Print Fact SheetThrips funebris

Distinguishing features

Both sexes micropterous. Body, legs and antennae dark brown, major setae dark; antennal segment III light brown. Head with 2 pairs of ocellar setae; pair III no longer than distance between 2 ocelli, arising just outside ocellar triangle. Antennae 7-segmented, III–IV each with short forked sense cone. Pronotum with 2 pairs of posteroangular setae; posterior margin with 3 pairs of setae; discal area almost without sculptured striae, discal area posterior third with no setae medially. Metanotum with irregular reticulation medially; median setae arising behind anterior margin; campaniform sensilla absent. Abdominal tergite II with 3 lateral marginal setae; tergites V–VIII with paired ctenidia, on VIII posteromesad to spiracles; III–VI each with 3 pairs of equally long discal setae in transverse row; tergite VIII posteromarginal comb represented by a few triangular teeth; pleurotergites with no discal setae; tergite IX with 2 pairs of campaniform sensilla, X with median split. Sternites with no discal setae.
Male micropterous, yellow, smaller than female; tergite VIII with no posteromarginal comb; tergite IX median setae slender, transverse row of 4 setae posterior to campaniform sensilla; sternites III–VII each with transversely oval pore plate. 

Related species

The genus Thrips is the second largest genus in the Thysanoptera, and currently includes, worldwide, over 290 species. All members of genus Thrips lack ocellar setae I on the head, and they all have ctenidia on tergite VIII posteromesad to the spiracles. Other characters, such as number of antennal segments, number of setae on the fore wing veins, and number of discal setae on the sternites are variable between species (Palmer, 1992; Nakahara, 1994; Mound & Masumoto, 2005). Thrips funebris is unusual within the genus Thrips in that the pronotum lacks any setae postero-medially on the discal area.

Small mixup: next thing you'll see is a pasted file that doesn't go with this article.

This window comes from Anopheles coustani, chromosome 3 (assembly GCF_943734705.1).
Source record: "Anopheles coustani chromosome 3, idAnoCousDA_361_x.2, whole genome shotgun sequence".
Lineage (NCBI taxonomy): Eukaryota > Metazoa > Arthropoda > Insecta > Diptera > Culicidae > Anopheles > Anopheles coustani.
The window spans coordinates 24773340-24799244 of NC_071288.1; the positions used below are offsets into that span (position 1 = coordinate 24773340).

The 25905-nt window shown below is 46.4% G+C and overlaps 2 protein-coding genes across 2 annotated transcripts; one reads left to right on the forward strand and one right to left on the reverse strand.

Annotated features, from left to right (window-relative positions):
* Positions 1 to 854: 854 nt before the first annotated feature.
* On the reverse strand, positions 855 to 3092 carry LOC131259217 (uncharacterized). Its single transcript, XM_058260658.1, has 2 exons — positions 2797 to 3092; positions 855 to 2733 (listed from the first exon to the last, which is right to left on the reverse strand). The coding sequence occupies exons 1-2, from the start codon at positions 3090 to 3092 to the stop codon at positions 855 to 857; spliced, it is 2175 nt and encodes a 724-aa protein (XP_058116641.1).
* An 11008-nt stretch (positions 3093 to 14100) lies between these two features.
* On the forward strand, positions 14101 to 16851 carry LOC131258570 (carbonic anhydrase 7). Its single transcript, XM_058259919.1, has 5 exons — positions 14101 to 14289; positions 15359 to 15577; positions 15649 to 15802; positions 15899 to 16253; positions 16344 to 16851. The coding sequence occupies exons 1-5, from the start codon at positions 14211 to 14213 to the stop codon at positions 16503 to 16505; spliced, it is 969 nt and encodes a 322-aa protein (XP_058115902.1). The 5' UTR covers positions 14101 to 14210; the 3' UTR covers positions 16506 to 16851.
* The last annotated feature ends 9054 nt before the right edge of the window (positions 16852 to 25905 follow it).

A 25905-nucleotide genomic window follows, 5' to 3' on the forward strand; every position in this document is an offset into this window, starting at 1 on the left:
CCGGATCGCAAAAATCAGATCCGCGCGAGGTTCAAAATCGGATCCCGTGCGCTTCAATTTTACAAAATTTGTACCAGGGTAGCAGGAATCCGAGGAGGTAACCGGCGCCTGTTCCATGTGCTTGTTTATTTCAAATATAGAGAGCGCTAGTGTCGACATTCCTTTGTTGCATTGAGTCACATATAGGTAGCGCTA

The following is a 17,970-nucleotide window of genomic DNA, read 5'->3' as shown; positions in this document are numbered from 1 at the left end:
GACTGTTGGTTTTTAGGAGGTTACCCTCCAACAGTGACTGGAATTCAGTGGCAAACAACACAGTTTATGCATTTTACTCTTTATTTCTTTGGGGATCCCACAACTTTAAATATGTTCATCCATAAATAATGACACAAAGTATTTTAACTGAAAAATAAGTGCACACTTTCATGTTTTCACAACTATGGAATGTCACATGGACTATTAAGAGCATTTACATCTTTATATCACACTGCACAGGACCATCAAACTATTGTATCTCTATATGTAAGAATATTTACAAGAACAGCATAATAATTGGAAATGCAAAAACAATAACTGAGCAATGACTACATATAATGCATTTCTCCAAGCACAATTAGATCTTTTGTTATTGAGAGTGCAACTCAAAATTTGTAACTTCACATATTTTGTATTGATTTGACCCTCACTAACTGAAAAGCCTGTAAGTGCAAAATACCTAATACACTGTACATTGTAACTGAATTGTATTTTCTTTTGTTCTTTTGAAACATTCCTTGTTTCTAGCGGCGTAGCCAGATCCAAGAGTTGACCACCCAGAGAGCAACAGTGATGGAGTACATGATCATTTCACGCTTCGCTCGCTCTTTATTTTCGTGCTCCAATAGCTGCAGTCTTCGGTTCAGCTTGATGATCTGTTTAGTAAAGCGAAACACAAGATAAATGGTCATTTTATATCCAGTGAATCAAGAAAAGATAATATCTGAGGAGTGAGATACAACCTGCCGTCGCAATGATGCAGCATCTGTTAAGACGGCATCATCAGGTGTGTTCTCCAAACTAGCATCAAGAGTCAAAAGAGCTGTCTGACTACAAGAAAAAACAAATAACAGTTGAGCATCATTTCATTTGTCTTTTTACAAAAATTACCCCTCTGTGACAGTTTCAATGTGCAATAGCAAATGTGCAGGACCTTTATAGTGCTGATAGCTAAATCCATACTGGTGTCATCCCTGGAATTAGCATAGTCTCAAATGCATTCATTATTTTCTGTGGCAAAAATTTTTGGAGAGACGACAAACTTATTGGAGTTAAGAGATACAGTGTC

Biological data

Feeding and breeding on the leaves of its host plants, and collected from several plant species in wet places, particularly Triglochin maritima [Juncaginaceae].

Distribution data

Described from a female collected at Hengistbury Head, Dorset (Bagnall, 1924b). Taken very rarely in Britain, and only in the south of England (Mound et al., 1976), but also known from Norway, the Netherlands and Germany (zur Strassen, 2003).

Family name


Species name

Thrips funebris Bagnall

Original name and synonyms

Thrips funebris Bagnall, 1924: 274


Bagnall RS (1924b) New and rare British Thysanoptera. Entomologist’s Monthly Magazine 60: 269–275.

Mound LA & Masumoto M (2005) The genus Thrips (Thysanoptera, Thripidae) in Australia, New Caledonia and New Zealand. Zootaxa 1020: 1–64.

Mound LA, Morison GD, Pitkin BR & Palmer JM (1976) Thysanoptera. Handbooks for the Identification of British Insects 1 (11): 1–79.

Nakahara S (1994) The genus Thrips Linnaeus (Thysanoptera: Thripidae) of the New World. United States Department of Agriculture. Technical Bulletin 1822: 1–183.

Palmer JM (1992) Thrips (Thysanoptera) from Pakistan to the Pacific: a review. Bulletin of the British Museum (Natural History) Entomology Series 61 (1): 1–76.

zur Strassen R (2003) Die terebranten Thysanopteren Europas und des Mittelmeer-Gebietes. Die Tierwelt Deutschlands 74: 1–271.